Thanks to those who messaged me on Facebook to let me know what you’re interested in reading when it comes to cruising, this month’s cruise blog is comparing small ships to big ships.
I think I must be ambidextrous. I like big and small ships, having sailed on both on several occasions. They both have their pros – and their cons. So to help you decide which ship is right for you, read on to see what to expect.
The size of ship affects many aspects of your cruise: the number of passengers you’ll be holidaying with, the amount of activities onboard, the amount of restaurants and therefore food choices available, the price, the ports you’ll call at and the ambience.
So let’s go…
What are Big Ships like?
Firstly there are big ships and there are mega ships. Depending on what you’re after, you can voyage with 3500 or under 2000 and still be in the big ship category.
- You have a huge amount of choice when it comes to onboard activities. There will likely be a veritable theme park of water fun. From slides that twist and turn – some even over the side of the ship, to pools (plural) and watery games in designated kids areas.
- Carnival ships are known for their pools and outdoor activities like cinema under the stars.
- There will be a well-kitted out gym, a cinema, a theatre for daily and nightly shows, a casino, a library, an IT centre.
- On Holland America Line ships there is a Culinary Kitchen where free demonstration and hands-on classes are held with pro and celebrity chefs.
- Kids clubs are extremely well organised and cater for all ages up to about 17 years. You can also often use a crèche or sitter if you’d like a romantic meal away from your tots.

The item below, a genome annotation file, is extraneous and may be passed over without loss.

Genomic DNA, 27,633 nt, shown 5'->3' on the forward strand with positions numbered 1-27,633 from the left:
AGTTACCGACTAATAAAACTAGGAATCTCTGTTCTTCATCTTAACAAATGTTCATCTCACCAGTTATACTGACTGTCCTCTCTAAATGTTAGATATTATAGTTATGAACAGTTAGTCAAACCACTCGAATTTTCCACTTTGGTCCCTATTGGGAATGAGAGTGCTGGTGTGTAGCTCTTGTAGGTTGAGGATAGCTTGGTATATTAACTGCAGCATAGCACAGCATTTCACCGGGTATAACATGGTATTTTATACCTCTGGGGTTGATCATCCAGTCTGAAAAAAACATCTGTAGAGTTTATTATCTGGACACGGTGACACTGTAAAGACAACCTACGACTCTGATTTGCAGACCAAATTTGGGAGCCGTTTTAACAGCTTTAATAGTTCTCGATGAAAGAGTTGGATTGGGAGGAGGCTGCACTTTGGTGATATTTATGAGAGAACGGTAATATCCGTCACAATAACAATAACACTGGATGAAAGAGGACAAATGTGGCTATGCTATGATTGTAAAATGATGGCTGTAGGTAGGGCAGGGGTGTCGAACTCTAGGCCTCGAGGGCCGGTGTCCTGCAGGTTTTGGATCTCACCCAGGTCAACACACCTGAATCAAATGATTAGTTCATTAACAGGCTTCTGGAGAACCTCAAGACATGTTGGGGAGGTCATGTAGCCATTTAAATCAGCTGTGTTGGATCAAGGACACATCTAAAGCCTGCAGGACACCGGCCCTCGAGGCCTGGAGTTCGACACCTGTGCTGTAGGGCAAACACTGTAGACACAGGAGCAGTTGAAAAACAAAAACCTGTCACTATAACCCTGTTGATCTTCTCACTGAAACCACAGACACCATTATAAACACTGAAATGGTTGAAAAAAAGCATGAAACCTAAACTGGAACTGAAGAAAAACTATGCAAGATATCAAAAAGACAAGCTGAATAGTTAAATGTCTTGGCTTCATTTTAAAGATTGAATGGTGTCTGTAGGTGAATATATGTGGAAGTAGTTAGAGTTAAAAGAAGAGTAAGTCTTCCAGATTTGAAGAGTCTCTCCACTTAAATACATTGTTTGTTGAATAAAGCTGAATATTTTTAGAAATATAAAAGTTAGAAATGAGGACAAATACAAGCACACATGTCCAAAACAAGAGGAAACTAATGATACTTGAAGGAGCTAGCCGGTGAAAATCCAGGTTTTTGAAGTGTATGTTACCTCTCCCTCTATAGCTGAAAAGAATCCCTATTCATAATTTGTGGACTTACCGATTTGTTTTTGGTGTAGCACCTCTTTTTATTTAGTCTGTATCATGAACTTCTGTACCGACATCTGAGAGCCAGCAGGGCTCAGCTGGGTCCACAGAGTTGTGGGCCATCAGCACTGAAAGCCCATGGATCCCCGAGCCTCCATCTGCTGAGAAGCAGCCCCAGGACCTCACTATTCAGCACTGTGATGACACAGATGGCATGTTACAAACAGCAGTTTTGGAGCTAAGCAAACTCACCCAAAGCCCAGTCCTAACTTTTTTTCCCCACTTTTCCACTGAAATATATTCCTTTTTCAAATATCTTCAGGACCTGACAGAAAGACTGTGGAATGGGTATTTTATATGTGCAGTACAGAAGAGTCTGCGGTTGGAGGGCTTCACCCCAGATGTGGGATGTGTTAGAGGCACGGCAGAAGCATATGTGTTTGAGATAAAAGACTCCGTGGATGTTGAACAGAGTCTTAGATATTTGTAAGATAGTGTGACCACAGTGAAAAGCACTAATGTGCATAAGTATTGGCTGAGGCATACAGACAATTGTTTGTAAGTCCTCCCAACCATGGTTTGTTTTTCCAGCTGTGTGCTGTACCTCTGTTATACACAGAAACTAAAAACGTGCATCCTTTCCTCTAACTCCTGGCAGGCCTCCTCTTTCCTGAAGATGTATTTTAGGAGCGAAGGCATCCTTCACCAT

- Cuisine choices are vast with several restaurants, some for private dining, some all in together, plus kiosks by the pool serving snacks 24/7.
- If you’re anything like me you’ll get lost. Fortunately there are maps on the walls, but even then I get myself all turned around and can’t tell my aft from my bow. On one large ship I tied a ribbon to my cabin door handle.
- If you don’t book a balcony cabin you’ll need to bags your deck chair early.
- The entry level price is usually for an interior cabin – that means no windows.
What are Small Ships like?
- There are less people to hog the sun loungers.
- It’s much easier to meet people, many of whom are fascinating and fun (for some that might be a ‘con’, but I’ve met some fabulous people on cruises).
- The ships are usually more luxurious and that flows through to your cabin where things like iPod docks are pretty standard. The bathrooms are generous. The beds are sumptuous and if you’re on a Ponant ship you’ll be slathering yourself in Bulgari bathroom products.
- Smaller ships can access smaller ports so your itinerary will seldom run into multi-thousands of other cruisers.
- Dining is going to be gourmet rather than burgers and pizza.
- Most (I would say all, but need to cover myself) cabins will have a private balcony.
- Less onboard activities will mean you’ll have to load up your Kindle or take some books. There is likely to be a gym however and sun loungers.
- Kids are probably not going to enjoy a smaller ship as much to be honest. Unless they are huge bookworms! Some small ships do not allow children either.
- There are less dining options, but the chef will never repeat a menu.
- The price is going to reflect the boutique/luxury experience, so don’t expect a bargain.
My picks for best large and small ships are:
Holland America Line for luxurious mid-to-large ship cruising: 835-2100 passengers
Carnival ships for families and fun on a large ship: 2000-3600 passengers
Ponant for boutique, luxurious cruising : 64-264 passengers
Windstar for small, luxury yachts, including some with sails: 150-300 passengers
Quark Expeditions for Arctic and Antarctic sailings: 68-160 passengers
Luftner for river cruising in Europe and Asia: 56-180 passengers
This post is sponsored by my good friends at Francis Travel Marketing. To find out more about any of these ships and their itineraries, check them out on this link, or contact your favourite travel agent.